In other words, the leadership of AE is able to make sure that all candidates nominated by the delegates are acceptable to the leadership, and that the delegates won’t have an opportunity to vote on candidates that the leadership thinks is “unqualified.” the leadership can ensure that all candidates remain within a particular of range of opinion that the leadership finds acceptable. This seems like a selection of candidates by the leadership of AE rather than by the delegates.
– Going further to the on-line nomination contest itself, the AE leadership guarantees a completely secure and honest process. However, the delegates have no way of verifying that the process is secure and honest. AE mentions an independent evaluation mechanism to ensure the honesty and integrity of the nominating process. But it is the AE Board and leadership who will select the “independent evaluators,” not the delegates to their national convention.
So, the bottom line is that the delegates will have no control over the process, and no way of monitoring its honesty and integrity. The only thing delegates will have is the word of AE, an organization that has been very reluctant to implement transparency at this writing, that it will accept the actual nomination of the delegates rather than manipulating the results of the selection process in secret. Is AE’s word enough? None of us know. But we do know that deception in politics, in marketing, and in the financial sector is the order of the day.
The President promised change when he ran in 2008, but the change most of us see is certainly not the kind of change we think we voted for. The Republicans ran on creating jobs in 2010. But, no jobs have been created through programs passed by House Republicans. Corporations routinely offer ads about all they are doing for the environment; but the reality of their practices is very different. Local governments say they are trying to keep order; but then they engage in what appear to be little more than police riots violating the first amendment rights of Freedom of Speech, Assembly, and the Press. Systematic dishonesty and fraudulent behavior seems to pervade our culture in every aspect of it, and it is no big deal for our leading politicians and business leaders to look directly into the camera and lie to the public.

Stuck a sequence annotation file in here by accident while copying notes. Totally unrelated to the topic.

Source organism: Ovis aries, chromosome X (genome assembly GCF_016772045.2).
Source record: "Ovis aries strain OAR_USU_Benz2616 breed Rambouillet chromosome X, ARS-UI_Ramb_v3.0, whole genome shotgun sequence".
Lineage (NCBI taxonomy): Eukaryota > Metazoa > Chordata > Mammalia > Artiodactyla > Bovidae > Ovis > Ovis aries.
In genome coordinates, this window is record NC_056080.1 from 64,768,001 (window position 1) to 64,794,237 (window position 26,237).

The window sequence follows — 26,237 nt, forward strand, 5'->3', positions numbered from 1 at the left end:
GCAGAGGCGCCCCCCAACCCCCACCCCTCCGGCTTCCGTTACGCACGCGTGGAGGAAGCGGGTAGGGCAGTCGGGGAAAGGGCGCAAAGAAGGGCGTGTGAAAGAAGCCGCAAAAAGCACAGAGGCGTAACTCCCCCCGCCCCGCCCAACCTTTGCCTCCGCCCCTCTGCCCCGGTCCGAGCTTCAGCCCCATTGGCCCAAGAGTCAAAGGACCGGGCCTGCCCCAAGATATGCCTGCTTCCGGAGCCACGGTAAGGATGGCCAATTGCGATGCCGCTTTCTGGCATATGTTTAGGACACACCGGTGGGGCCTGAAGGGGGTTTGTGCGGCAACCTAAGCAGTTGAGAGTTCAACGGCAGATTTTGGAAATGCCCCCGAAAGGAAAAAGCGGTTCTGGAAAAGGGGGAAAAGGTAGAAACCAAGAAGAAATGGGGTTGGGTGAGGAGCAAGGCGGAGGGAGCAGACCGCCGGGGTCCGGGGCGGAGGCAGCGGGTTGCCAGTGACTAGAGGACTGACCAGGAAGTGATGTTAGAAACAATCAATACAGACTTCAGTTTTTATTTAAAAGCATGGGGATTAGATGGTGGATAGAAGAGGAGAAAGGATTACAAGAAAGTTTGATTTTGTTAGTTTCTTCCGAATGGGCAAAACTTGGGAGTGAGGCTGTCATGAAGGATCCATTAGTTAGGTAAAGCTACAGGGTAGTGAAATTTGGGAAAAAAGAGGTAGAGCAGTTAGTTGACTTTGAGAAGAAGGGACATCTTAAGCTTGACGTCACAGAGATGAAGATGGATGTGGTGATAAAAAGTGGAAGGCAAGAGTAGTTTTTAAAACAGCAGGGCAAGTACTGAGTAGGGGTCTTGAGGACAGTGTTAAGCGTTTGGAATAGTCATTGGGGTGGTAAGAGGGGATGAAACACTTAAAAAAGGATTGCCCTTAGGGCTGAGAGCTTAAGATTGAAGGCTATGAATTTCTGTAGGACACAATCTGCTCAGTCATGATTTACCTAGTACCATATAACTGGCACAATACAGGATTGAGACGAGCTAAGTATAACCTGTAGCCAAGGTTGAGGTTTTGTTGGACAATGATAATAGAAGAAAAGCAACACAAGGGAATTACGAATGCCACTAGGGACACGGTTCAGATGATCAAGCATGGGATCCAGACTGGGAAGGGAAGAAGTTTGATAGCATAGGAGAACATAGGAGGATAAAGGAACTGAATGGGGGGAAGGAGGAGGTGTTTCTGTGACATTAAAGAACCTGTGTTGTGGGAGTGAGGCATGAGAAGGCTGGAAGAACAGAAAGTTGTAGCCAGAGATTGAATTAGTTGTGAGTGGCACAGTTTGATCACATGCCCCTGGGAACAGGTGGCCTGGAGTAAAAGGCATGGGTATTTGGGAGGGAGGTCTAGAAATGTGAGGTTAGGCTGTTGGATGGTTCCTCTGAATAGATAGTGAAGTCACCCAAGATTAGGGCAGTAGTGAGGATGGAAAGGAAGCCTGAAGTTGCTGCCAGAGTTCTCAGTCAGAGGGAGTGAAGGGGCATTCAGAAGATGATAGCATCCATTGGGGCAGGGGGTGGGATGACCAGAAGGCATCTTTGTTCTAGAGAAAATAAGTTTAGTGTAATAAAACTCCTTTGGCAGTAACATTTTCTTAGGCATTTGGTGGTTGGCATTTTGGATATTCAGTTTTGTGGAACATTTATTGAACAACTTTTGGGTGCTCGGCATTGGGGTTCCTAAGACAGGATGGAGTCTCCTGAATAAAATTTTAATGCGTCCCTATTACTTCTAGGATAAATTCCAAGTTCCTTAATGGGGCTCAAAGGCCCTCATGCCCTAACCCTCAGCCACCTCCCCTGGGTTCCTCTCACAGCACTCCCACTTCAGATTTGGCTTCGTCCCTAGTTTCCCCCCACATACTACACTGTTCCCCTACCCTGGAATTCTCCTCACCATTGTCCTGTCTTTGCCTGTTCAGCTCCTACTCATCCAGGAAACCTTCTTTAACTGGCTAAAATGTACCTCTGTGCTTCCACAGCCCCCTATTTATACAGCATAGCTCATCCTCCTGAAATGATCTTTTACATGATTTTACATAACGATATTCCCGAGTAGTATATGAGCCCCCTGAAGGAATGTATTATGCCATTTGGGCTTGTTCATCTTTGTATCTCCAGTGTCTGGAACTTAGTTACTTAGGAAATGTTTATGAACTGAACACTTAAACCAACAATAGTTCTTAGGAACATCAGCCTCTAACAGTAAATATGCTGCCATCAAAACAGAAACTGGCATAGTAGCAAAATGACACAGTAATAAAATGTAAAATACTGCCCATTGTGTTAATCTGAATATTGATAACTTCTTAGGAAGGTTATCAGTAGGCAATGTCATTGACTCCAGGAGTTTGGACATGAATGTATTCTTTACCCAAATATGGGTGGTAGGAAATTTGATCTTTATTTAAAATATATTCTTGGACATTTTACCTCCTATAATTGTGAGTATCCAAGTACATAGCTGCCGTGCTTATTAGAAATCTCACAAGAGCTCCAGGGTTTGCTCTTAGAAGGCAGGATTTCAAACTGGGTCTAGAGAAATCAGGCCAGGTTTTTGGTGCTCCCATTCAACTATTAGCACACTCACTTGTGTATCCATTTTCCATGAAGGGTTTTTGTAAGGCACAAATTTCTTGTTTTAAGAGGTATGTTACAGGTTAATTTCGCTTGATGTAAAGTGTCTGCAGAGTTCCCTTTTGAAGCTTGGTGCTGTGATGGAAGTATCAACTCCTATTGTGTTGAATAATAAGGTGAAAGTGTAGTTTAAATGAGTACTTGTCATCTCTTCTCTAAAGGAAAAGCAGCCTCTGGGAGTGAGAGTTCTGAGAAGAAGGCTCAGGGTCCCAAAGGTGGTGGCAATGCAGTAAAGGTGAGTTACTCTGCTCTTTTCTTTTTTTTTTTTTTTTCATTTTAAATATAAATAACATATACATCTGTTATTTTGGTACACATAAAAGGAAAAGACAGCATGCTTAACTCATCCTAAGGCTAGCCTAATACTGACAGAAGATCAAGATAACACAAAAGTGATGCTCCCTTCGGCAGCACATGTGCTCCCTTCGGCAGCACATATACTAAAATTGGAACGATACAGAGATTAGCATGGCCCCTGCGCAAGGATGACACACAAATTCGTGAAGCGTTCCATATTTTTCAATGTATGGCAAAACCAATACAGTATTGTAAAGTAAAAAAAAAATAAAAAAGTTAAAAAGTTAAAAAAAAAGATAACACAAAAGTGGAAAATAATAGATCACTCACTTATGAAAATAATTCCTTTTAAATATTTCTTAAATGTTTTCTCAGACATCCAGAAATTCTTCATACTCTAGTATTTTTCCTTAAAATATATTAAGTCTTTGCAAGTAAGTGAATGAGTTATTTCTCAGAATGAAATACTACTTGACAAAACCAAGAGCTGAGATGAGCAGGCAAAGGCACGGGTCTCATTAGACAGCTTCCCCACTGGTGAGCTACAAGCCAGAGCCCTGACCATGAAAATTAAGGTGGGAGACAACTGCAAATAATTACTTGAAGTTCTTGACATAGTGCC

So, why would anyone take what a new organization intending to intervene in and change the electoral process says at face value? Why shouldn’t warning bells go off whenever an organization has a discrepancy between what it says are its goals, and its actual structure and practices? Why shouldn’t people question discrepancies between an organization’s claim of non-partisanship, and its clearly partisan and biased framing of issues?
Why shouldn’t people be skeptical when an organization says that it is subject to no special interests, but is clearly funded by $22 Million in contributions from a very small number of people, and then doesn’t disclose the contributors? Why shouldn’t people demand demonstrations of transparency and proof of sincerity and absence of elite control, before they commit any support to an organization that purports to give the public a greater voice in decision making?
– In addition, AE’s goal of holding an online presidential nominating convention that automatically puts the same ticket on the ballots of all 50 states simultaneously appears to be headed in a dangerous direction because it is seeking to eliminate the face-to-face primaries and caucuses at the state level that are one of the cornerstones of the U.S. electoral process, hard-won by progressives over many years in their efforts to create open and honest elections that escape for the old ‘smoke-filled’ rooms.
Again, AE is run by a closed corporation that is secretly funded and sets all the rules for the convention, determines who can and cannot participate in the convention, which candidates can and cannot run, and registers and tallies all the votes. Whether the substitution of a closed corporation run in this way as the source of electoral nominations is a democratic improvement over the U.S. political party system is, to say the least, an arguable proposition, whether or not its delegates can select a presidential candidate within the constrained parameters AE’s leadership chooses to impose.